Visa Waiver Legislation Passes Senate
To Members and Friends of the Polish
American Congress and of the Polish American Community:
PAC Washington D.C., March 14 - Yesterday the U.S. Senate passed,
by a vote of 60 to 38, the bill S. 4 – "Improving America's Security by
Implementing Unfinished Recommendations of the 9/11 Commission Act of
This is very important legislation for the American Polonia as the bill
includes a provision that would allow Poland to become a pilot country
in the Visa Waiver Program.
There was almost no discussion on the provision, except for an amendment
offered by Senator Diane Feinstein (S. Amdt. 275) in which she proposed
that the country's participation be conditioned on the rates of refusal
rate (less than 10 percent)and overstays. (For details please see the
announcements issued by the Offices of Senators Voinovich and Mikulski.
For your convenience we included their full texts at the end of this
During the last weeks, the Polish American Congress has been asking its
members and friends to contact their Senators and urge them to vote in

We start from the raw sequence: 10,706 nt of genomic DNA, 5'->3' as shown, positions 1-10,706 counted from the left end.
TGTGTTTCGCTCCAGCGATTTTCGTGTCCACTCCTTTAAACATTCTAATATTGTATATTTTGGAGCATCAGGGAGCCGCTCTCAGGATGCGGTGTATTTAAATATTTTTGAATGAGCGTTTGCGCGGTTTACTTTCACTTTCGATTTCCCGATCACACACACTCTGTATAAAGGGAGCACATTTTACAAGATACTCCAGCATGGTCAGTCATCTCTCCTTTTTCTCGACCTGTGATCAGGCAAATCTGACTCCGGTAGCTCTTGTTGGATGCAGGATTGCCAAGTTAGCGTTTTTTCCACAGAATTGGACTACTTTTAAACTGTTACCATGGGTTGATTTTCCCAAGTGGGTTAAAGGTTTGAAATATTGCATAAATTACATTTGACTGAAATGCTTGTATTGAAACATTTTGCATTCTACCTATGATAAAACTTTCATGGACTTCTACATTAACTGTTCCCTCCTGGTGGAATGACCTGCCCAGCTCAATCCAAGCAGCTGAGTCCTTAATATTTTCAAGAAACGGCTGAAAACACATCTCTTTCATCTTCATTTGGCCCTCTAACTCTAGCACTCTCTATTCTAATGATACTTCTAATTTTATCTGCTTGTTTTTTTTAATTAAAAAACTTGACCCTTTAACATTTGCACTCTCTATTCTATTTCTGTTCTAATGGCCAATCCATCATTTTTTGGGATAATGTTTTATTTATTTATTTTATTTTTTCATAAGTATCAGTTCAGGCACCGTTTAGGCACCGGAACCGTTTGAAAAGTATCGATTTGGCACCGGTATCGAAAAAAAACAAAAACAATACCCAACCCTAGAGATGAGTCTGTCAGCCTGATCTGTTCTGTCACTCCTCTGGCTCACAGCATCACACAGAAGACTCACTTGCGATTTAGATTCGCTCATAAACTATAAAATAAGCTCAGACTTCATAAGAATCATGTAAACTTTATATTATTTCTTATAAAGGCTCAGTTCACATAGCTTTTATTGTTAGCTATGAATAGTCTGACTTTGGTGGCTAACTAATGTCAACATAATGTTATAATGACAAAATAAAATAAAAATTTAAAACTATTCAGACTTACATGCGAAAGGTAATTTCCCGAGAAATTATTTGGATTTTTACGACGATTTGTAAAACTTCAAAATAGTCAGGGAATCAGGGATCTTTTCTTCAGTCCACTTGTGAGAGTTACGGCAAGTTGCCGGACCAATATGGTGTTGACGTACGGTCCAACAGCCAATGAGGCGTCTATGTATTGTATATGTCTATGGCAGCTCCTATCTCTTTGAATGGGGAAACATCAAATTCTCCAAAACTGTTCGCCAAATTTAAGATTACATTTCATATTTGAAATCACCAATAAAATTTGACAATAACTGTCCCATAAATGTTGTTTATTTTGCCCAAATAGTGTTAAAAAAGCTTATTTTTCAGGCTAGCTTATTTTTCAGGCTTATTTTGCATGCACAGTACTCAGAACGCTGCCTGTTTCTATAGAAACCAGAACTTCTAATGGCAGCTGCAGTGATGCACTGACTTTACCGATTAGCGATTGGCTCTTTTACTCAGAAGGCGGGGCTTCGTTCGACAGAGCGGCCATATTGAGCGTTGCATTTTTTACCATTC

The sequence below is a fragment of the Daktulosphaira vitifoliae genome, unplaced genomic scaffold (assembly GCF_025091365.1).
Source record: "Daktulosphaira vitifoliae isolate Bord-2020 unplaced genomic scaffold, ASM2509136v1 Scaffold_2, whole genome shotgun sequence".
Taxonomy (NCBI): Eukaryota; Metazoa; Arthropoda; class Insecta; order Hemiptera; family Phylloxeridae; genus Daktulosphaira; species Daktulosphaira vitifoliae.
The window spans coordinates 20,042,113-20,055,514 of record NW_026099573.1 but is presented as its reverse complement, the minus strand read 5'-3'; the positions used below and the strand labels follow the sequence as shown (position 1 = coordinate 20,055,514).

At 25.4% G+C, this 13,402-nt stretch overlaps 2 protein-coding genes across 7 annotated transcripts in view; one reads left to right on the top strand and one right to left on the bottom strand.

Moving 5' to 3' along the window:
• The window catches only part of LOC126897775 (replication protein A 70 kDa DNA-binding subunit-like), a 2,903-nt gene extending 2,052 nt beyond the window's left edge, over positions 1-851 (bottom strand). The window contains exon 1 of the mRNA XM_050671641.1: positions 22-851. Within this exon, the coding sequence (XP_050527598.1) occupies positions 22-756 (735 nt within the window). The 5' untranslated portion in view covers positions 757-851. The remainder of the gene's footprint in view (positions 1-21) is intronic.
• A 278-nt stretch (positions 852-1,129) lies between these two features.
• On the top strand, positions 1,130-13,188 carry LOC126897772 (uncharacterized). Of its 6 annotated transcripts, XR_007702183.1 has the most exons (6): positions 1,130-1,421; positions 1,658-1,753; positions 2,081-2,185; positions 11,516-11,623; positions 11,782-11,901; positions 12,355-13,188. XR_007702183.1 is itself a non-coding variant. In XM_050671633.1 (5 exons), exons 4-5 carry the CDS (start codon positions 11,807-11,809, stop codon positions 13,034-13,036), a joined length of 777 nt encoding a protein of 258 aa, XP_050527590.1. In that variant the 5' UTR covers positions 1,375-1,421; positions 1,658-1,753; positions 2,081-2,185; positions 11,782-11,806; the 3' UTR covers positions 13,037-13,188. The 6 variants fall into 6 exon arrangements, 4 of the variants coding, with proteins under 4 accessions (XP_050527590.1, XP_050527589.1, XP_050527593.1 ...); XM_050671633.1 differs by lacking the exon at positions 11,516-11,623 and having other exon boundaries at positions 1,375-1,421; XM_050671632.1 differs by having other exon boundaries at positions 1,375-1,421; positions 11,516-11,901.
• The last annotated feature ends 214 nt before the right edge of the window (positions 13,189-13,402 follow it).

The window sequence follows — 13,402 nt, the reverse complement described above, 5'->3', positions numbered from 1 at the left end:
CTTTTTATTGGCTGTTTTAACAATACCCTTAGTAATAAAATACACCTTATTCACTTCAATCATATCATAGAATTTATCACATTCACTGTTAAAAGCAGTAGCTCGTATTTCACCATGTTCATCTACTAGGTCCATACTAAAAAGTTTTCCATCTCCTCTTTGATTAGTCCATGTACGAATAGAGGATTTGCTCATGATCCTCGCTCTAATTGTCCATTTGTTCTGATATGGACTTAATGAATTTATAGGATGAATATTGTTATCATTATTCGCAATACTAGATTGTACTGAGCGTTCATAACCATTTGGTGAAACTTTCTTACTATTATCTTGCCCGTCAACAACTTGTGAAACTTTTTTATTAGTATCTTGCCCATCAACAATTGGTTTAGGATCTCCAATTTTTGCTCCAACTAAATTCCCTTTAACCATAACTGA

favor of this legislation and to retain the important provision in the
text of S.4. We take this occasion to thank all those individuals who
have joined in support of this legislation. However, even though success
is near, it is not the end of Polonia's efforts to ensure that the
legislation is signed into the law.
The U.S. House of Representatives passed an equivalent bill (H.R. 1)
very early in the session - on January 9, 2007. However, since the House
version of the bill is significantly different from the Senate bill--for
example it does not include the VWP provision--selected members of the
U.S. Congress from both houses will have to meet in a conference